|Full name||Victor Lonzo Fleming|
|Know as||Victor Fleming, Fleming, Victor|
|Birth place||La Cañada, California, USA|
|Lived||59 years, 10 month, 11 days|
|Occupation||Director, cinematographer, producer|
|Height||6' 1" (1.85 m)|
Victor Lonzo Fleming sourcesimdb.com/name/nm0281808
Victor Lonzo Fleming Biography:
Produced in California in 1889, Victor Fleming’s movie career began in 1910. Fleming’s first feature film as a director was When the Clouds Roll By (1919), and he shortly became known for creating highly energized scenes filled with sensational activity. His fighting parents had traveled west after their Missouri house was hit with a twister. When Fleming was 4, his dad passed away. Fleming left school to be able to pursue his interests in automobile mechanics and auto racing. His ability with automobiles supplied Fleming having a path to meet director Allan Dwan. Fleming additionally did camera work for D.W. Griffith.
After serving in the Signal Corps during World War I, Fleming obtained a coveted appointment as President Woodrow Wilson’s individual cameraman in the Paris Peace Conference. His wartime service finished, Victor Fleming returned to Hollywood and started directing. Within the following ten years, Fleming built up his resume with some other movies, working with performers like Clara Bow and Wallace Beery.
The exact same year, both men also collaborated on The Wolf Song. Fleming and his old buddy Fairbanks subsequently co-directed the travelogue Around the World in 80 Minutes with Douglas Fairbanks (1931). In 1932, Fleming became a Metro Goldwyn Mayer director. At MGM, he helmed the popular love story Red Dust (1932), which starred Clark Gable and Jean Harlow. More successes followed, including Bombshell (1933), Treasure Island (1934) and Captains Courageous (1937).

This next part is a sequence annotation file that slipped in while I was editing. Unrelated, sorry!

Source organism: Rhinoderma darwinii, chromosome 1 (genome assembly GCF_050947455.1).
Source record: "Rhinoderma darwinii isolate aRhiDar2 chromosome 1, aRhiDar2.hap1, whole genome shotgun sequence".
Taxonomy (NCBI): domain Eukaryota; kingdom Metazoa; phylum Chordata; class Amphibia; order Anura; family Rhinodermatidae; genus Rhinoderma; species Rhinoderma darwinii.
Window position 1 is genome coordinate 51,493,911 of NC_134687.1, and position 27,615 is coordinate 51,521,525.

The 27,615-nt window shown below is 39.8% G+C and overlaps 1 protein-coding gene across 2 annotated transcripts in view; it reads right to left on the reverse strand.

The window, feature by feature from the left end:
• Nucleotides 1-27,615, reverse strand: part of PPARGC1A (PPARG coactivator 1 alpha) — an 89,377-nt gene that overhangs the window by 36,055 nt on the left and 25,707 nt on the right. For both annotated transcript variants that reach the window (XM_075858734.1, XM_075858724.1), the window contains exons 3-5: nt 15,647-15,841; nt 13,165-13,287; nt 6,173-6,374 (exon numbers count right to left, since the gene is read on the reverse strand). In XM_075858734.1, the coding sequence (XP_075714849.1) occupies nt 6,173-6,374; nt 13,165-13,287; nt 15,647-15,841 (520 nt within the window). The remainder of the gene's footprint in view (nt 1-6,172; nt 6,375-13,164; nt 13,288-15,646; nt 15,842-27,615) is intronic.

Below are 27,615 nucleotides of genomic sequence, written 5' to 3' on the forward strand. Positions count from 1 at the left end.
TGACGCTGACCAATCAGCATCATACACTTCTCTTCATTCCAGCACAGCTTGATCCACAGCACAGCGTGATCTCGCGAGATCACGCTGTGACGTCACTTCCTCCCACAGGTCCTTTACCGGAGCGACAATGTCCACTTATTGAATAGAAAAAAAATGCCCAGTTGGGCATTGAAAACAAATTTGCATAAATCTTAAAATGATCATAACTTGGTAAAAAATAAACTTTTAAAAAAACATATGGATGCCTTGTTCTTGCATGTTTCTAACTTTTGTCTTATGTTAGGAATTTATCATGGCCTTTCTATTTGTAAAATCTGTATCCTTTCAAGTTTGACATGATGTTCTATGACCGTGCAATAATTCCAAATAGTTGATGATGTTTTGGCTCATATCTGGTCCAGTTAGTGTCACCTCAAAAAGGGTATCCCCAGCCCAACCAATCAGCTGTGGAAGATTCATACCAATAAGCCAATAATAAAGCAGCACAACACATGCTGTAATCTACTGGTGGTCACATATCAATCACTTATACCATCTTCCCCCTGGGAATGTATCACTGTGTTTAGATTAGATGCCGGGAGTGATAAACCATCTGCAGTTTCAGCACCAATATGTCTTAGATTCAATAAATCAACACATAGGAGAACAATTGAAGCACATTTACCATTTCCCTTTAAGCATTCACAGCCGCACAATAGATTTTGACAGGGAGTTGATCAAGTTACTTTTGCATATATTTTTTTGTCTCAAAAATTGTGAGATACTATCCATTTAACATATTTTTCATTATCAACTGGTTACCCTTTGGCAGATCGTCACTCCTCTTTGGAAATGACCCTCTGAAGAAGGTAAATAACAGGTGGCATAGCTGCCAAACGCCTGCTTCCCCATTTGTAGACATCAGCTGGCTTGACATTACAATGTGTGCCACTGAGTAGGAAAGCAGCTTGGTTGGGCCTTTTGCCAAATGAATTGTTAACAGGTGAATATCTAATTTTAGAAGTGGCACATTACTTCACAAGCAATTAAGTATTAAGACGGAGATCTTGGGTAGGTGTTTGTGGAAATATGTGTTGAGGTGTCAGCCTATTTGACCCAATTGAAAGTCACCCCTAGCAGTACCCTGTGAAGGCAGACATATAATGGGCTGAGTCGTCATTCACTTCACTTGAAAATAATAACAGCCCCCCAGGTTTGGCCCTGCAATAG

It absolutely was 1939 that proved to be the most abundant of Fleming’s storied career. That year saw the launch of The Wizard of Oz and Gone with the Wind, two watershed films that were directed by Fleming (Fleming had not been the sole manager of either generation just after each picture had become plagued with problems was he recruited to step in and save the day). Fleming ran into his own difficulties using the jobs. While filming Gone with the Wind and editing The Wizard of Oz at nighttime the demanding and frequently explosive Fleming suffered a nervous collapse and had to briefly step from the set.
Nevertheless, Fleming’s hard work on the two films paid off, with both going to become treasured classics. Gone with the Wind additionally won the Academy Award for the best picture. Fleming himself received a best director Oscar because of his work on Gone with the Wind (the movie’s other directors, George Cukor and Sam Wood, weren’t a part of the honour). The 1940s continued Fleming’s run as a active manager, even though the results were mixed.
Two months following the film’s launch, Fleming died of a heart attack in Cottonwood, Arizona, on January 6, 1949. Himself was 59 years old. Despite his occasionally thorny character, actors consistently appreciated the strong willed Fleming. “Himself got things outside of me that were distinct from anything I’d done before,” Bergman told the Times of London in 1971. “What more can an actor need?”